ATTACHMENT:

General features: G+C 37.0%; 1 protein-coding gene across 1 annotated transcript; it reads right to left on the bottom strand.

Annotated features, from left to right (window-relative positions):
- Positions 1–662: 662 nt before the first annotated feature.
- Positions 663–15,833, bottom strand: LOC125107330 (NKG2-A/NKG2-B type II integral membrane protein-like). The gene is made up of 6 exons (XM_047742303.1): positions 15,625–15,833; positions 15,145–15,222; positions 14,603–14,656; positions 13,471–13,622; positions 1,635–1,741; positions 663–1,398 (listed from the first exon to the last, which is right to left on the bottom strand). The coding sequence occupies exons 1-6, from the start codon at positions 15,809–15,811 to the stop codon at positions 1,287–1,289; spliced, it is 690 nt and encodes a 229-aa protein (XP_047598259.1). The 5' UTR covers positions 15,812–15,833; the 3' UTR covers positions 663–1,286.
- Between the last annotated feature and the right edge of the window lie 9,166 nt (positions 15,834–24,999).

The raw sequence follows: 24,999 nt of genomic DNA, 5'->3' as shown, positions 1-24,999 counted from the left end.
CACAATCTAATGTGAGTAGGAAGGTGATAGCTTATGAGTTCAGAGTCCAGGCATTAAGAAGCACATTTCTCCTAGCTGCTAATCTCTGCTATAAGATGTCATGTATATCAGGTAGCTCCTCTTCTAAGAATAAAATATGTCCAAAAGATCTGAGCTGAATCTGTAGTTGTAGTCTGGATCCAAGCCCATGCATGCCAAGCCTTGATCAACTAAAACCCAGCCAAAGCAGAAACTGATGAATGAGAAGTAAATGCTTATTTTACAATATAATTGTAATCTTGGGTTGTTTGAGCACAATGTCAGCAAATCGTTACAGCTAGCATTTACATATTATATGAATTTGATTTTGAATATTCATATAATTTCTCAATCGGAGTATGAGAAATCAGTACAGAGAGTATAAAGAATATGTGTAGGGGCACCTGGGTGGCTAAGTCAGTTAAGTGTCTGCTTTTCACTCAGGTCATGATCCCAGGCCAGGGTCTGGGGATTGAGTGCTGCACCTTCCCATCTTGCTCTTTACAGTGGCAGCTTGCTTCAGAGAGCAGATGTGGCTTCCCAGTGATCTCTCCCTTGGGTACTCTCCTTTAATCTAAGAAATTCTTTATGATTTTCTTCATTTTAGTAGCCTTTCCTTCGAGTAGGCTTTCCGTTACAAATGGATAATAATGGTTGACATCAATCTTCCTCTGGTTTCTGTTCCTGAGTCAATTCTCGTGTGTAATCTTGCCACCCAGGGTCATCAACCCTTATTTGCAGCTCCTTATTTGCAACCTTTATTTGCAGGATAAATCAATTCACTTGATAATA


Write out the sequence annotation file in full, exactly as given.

General features: G+C 37.0%; 1 protein-coding gene across 1 annotated transcript; it reads right to left on the bottom strand.

Annotated features, from left to right (window-relative positions):
- Positions 1–662: 662 nt before the first annotated feature.
- Positions 663–15,833, bottom strand: LOC125107330 (NKG2-A/NKG2-B type II integral membrane protein-like). The gene is made up of 6 exons (XM_047742303.1): positions 15,625–15,833; positions 15,145–15,222; positions 14,603–14,656; positions 13,471–13,622; positions 1,635–1,741; positions 663–1,398 (listed from the first exon to the last, which is right to left on the bottom strand). The coding sequence occupies exons 1-6, from the start codon at positions 15,809–15,811 to the stop codon at positions 1,287–1,289; spliced, it is 690 nt and encodes a 229-aa protein (XP_047598259.1). The 5' UTR covers positions 15,812–15,833; the 3' UTR covers positions 663–1,286.
- Between the last annotated feature and the right edge of the window lie 9,166 nt (positions 15,834–24,999).

The raw sequence follows: 24,999 nt of genomic DNA, 5'->3' as shown, positions 1-24,999 counted from the left end.
CACAATCTAATGTGAGTAGGAAGGTGATAGCTTATGAGTTCAGAGTCCAGGCATTAAGAAGCACATTTCTCCTAGCTGCTAATCTCTGCTATAAGATGTCATGTATATCAGGTAGCTCCTCTTCTAAGAATAAAATATGTCCAAAAGATCTGAGCTGAATCTGTAGTTGTAGTCTGGATCCAAGCCCATGCATGCCAAGCCTTGATCAACTAAAACCCAGCCAAAGCAGAAACTGATGAATGAGAAGTAAATGCTTATTTTACAATATAATTGTAATCTTGGGTTGTTTGAGCACAATGTCAGCAAATCGTTACAGCTAGCATTTACATATTATATGAATTTGATTTTGAATATTCATATAATTTCTCAATCGGAGTATGAGAAATCAGTACAGAGAGTATAAAGAATATGTGTAGGGGCACCTGGGTGGCTAAGTCAGTTAAGTGTCTGCTTTTCACTCAGGTCATGATCCCAGGCCAGGGTCTGGGGATTGAGTGCTGCACCTTCCCATCTTGCTCTTTACAGTGGCAGCTTGCTTCAGAGAGCAGATGTGGCTTCCCAGTGATCTCTCCCTTGGGTACTCTCCTTTAATCTAAGAAATTCTTTATGATTTTCTTCATTTTAGTAGCCTTTCCTTCGAGTAGGCTTTCCGTTACAAATGGATAATAATGGTTGACATCAATCTTCCTCTGGTTTCTGTTCCTGAGTCAATTCTCGTGTGTAATCTTGCCACCCAGGGTCATCAACCCTTATTTGCAGCTCCTTATTTGCAACCTTTATTTGCAGGATAAATCAATTCACTTGATAATA